Which is why I guess it’s good that my friend couldn’t hang out tonight. I’ve been meaning to head along to drop-in improv classes for some time, but handy excuses have popped up without effort. It’s gotten to the point where I was aiming to work out tonight in an attempt to dodge improv class. After 15 years, working out remains something that I force myself to do day after day as opposed to gleefully anticipating it. Improv is something new, therefore terrifying. It’s a skill I struggle with and constantly makes me feel like I’m about to fail. Getting trapped in any kind of situation relying on improv is an anxious razor’s edge that I’m certain will cause me to plummet. Flashes of Carrie rotate in my brain. They are all gonna laugh at me. So I could just not.

I was a drama kid, so of course I faced improv on the regular. That didn’t mean I improv-ed. It’s always been a struggle, I get mentally choked up and it’s hard to go with my instinct when my instinct tells me I’m about to be impaled with negative reactions. My nerves get the better of me and my mind stutters, I choke (in a freestyle rap manner), feel sheepish and fail to deliver. The next time I get an opportunity to improvise, my mind casts back to the previous time I choked (whether it was three minutes or three years) and I follow suit. Unless puns are involved. I guess that’s my safety net.

Thing is, improvisational skills would help me out a bunch. First and foremost, this here piece that you’re reading right now? Improv. I’m putting to paper (metaphorically, of course) the thoughts that’re beamed from my brain to my fingers. If I had better control over how to structure or select from my available pool, wouldn’t that contribute to more enriched writing? What about the Pawdcast? It’s a wonder I manage to talk as much shit as I do bouncing off my co-host, but my ability to yes, and… is severely limited. Oh the places we’d go if only I could come along for the journey. Or my RPG playing. That’d certainly blossom from an increased ability to think on my feet (while I sat on my arse). My girlfriend is fantastic when it comes to improvisational character work and it’s awesome to see. I get mildly envious that I feel so green in comparison (yes, that was intentional) and I’d love to be able to go toe to toe with her and help lift my contribution to the campaign with it.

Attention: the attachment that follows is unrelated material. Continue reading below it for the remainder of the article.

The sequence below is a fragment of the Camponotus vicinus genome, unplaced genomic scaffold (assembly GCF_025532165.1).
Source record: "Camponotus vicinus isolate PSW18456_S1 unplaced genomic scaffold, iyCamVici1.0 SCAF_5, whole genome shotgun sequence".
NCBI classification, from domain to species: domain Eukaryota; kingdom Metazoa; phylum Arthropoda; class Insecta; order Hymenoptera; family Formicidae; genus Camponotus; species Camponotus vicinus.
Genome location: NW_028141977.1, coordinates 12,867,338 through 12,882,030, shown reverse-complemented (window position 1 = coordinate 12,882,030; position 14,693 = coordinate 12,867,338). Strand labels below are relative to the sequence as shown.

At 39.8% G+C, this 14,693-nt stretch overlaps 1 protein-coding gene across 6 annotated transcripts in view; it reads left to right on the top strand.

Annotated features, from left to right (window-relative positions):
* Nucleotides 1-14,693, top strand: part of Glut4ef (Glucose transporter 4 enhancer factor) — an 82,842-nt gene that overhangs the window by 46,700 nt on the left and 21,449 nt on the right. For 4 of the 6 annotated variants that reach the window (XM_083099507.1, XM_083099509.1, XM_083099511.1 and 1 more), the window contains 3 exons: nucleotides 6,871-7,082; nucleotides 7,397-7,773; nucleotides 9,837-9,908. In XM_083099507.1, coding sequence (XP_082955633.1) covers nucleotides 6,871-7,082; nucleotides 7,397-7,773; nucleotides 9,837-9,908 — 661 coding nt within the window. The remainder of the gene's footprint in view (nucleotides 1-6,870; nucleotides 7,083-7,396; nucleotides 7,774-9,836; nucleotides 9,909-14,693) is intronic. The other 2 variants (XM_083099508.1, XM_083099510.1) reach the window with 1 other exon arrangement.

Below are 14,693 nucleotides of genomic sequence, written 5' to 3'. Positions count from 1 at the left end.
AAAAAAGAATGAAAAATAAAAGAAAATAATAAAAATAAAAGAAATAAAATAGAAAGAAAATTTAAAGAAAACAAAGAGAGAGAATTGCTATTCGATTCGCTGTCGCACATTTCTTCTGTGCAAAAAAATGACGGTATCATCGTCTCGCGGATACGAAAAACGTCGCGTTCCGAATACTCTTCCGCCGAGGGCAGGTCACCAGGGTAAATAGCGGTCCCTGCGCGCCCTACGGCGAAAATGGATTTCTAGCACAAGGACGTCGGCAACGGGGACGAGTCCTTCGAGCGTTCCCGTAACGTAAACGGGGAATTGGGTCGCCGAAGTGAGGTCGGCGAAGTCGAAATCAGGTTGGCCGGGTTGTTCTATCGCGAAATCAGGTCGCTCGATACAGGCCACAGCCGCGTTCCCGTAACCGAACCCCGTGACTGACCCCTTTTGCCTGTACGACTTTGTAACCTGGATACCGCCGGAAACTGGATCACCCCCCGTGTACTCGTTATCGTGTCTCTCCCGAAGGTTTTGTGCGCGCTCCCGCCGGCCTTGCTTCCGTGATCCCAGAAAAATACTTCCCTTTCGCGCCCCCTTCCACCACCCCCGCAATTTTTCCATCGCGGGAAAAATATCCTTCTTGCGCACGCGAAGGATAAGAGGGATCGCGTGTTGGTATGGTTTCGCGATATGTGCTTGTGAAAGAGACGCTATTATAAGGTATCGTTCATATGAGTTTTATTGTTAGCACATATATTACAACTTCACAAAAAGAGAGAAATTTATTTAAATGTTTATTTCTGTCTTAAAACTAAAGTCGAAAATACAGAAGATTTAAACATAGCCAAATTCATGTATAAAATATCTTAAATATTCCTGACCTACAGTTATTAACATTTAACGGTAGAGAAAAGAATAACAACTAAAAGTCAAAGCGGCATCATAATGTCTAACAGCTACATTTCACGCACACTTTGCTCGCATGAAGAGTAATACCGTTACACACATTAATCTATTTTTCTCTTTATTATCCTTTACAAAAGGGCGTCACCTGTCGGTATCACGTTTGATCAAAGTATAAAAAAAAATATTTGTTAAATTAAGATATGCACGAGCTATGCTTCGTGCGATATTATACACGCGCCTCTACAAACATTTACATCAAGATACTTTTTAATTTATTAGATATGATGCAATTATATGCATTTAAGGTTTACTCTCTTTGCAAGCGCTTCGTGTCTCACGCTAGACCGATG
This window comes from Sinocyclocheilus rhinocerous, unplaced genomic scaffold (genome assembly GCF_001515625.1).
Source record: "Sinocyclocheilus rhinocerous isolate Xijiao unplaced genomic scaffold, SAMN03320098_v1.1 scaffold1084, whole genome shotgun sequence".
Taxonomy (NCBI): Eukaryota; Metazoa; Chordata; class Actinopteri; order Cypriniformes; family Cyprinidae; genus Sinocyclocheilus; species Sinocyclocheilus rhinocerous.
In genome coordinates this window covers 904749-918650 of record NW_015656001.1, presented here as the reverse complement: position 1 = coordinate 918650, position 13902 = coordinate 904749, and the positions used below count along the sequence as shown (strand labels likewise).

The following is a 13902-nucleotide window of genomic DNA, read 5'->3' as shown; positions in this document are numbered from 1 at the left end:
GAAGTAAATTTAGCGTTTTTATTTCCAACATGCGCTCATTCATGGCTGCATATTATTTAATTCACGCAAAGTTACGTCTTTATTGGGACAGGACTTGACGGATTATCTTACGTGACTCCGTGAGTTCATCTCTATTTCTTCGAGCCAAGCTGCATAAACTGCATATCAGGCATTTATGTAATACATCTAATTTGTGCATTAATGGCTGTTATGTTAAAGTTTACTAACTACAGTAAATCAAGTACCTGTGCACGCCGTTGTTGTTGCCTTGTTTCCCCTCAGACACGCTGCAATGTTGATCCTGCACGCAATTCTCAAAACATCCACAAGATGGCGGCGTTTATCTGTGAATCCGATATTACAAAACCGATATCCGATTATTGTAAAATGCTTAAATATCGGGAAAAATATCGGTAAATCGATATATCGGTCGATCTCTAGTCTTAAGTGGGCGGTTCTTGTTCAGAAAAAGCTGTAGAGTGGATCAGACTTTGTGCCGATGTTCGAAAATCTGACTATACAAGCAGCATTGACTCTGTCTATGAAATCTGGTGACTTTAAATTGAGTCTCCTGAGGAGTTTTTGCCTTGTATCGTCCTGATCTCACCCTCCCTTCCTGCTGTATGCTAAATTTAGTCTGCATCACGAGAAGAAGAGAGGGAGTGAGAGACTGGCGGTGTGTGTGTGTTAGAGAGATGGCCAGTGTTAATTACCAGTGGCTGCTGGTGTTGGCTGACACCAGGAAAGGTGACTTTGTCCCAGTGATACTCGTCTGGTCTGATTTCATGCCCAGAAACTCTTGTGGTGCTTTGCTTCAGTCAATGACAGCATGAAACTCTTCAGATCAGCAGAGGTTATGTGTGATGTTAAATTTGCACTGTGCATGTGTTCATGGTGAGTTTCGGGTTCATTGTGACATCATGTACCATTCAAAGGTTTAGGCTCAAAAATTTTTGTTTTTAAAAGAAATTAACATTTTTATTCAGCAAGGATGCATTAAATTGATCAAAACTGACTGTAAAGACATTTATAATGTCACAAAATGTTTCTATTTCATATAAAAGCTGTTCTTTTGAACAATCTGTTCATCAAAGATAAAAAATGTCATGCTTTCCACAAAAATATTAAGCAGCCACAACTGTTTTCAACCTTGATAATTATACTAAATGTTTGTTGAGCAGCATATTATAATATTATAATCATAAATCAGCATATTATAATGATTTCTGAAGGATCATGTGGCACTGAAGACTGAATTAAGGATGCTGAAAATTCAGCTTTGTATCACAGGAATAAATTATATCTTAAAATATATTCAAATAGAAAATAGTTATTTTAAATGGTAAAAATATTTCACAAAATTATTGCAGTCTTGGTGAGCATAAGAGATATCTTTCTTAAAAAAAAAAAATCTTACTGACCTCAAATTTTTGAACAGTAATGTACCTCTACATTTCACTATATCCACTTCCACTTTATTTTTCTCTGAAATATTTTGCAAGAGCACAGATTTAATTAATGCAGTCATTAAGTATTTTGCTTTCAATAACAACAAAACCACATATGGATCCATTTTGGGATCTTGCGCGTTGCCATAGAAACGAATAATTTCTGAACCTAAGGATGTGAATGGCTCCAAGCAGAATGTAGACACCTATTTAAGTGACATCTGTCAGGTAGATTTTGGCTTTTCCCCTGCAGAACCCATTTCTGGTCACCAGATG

I’m tired of being scared and feel like it’s time to take action over it. If anything, at least I’ll raise the bar when it comes to making creative excuses.

Much as he would seem a southpaw, Buddy was a retriever, not a boxer.

If finding a copy of Monkey Up at Dollarama a couple of weeks back wasn’t a sign that we need to start the Pawdcast up again, then this definitely is. I’m starting a super low key grassroots campaign to see if we could host the event. Because what’s to lose? The Pawdcast might not be family friendly, but we’ve absorbed enough wholesome entertainment that I’m sure we could fake it. The concept is bonkers, of course, but just crazy enough to make sense. Imagine, my co-host and I standing in the Harbourfront Concert Stage introducing a film about a basketball playing pup to an audience of parents, children and oblivious stoners because one day two years ago I thought the concept of a golden retriever doing back handsprings ad infinitum was funny enough to record a friend and I chatting about its wider mythos for hours.

Buddy never did back handsprings, but he sure did capture our hearts.

It just dawned on me that it’s been almost five months since we last recorded an episode. That’s crazy. We resolved to come back once the weather was warmer and that’s barely been happening in the past couple of weeks. Five months. Fuck. I suppose in having some semblance of a social life again (or at least remembering what my girlfriend’s face looked like, rather than passing like ships in the night), it was too hard to track time as it zoomed past. Five months. I guess that makes sense. I own a beard now. Or maybe it owns me…